On Friday, Finance Minister Bill Morneau announced that Ottawa intends to increase the minimum down payment requirement for some new home purchases early in the new year. In order to qualify for Canada Mortgage and Housing Corporation (CMHC) mortgage insurance, as of February 15, 2016, down payment requirements will increase from 5% to 10% for the proportion of the selling price between $500,000 and one million dollars. Homes priced under $500,000 remain unaffected by this announcement.
“We want to make sure we create an environment that protects the people buying homes so they have sufficient equity in their home,” explained the Finance Minister.
Under current rules, “high-ratio” mortgages – those mortgages exceeding 80% of the purchase price – must be insured before a financial institution can provide financing. The CMHC is the largest provider of high-ratio mortgage insurance in Canada and is fully-backed by the Canadian government. By increasing the buyer’s equity stake in the new property, this move is also seen as an attempt to reduce the CMHC’s risk exposure.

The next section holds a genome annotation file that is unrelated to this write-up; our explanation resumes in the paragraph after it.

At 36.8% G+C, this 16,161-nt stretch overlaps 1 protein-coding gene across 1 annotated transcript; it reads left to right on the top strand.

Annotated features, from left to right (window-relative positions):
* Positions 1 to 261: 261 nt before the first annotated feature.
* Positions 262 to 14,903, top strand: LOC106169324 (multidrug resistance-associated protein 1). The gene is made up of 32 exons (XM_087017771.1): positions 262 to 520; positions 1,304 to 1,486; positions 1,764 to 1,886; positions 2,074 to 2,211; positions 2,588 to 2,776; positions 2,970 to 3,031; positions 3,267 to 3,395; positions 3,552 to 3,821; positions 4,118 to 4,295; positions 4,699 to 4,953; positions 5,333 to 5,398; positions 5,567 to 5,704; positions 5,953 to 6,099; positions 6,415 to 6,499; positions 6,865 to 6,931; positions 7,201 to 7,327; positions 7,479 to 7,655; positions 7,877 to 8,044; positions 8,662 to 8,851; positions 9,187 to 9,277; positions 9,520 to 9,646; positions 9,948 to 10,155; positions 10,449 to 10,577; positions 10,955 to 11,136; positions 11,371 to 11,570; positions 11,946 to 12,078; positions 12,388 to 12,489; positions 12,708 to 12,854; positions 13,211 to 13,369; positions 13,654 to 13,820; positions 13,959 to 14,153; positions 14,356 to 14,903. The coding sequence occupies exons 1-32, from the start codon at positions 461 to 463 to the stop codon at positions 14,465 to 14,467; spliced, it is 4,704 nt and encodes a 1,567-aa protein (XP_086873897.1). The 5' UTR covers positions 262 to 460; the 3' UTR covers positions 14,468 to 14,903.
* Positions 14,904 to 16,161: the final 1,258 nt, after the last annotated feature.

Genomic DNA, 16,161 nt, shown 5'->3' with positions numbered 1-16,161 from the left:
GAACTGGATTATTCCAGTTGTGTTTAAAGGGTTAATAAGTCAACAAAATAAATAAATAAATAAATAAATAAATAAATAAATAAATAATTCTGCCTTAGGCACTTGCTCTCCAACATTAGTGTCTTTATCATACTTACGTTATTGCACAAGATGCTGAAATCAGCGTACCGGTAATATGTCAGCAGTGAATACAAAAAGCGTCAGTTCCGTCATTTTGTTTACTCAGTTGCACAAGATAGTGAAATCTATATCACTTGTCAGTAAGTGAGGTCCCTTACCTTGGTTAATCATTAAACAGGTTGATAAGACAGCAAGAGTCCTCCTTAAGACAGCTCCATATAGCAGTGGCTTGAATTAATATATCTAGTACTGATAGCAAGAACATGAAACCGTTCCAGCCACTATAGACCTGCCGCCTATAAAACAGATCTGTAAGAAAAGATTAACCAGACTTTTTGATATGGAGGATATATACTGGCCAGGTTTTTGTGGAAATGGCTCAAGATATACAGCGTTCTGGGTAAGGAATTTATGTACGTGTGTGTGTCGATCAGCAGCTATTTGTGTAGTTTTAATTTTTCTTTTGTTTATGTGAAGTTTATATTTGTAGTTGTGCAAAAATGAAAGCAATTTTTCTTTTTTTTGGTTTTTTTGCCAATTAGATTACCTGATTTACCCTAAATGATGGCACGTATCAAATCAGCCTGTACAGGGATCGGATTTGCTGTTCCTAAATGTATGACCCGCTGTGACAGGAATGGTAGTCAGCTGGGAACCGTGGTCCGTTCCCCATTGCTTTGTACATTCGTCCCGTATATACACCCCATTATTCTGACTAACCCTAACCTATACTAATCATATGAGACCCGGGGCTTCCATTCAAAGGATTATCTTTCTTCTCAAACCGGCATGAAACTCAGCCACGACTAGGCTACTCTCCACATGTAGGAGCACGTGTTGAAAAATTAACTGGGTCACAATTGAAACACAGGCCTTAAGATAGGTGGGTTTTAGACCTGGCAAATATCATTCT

Once the new minimum requirement goes into effect, the minimum down payment for a home selling for $800,000 (for example) will jump from $40,000 to $55,000. That’s 5% on the first $500,000 which equals $25,000, plus 10% or $30,000 on the remaining $300,000, for a total down payment of $55,000.
Because the change only affects those seeking CMHC insurance on properties valued over $500,000, the actual number of people affected is not expected to be significant.
“This will impact 1% or less of the market,” noted the Minister.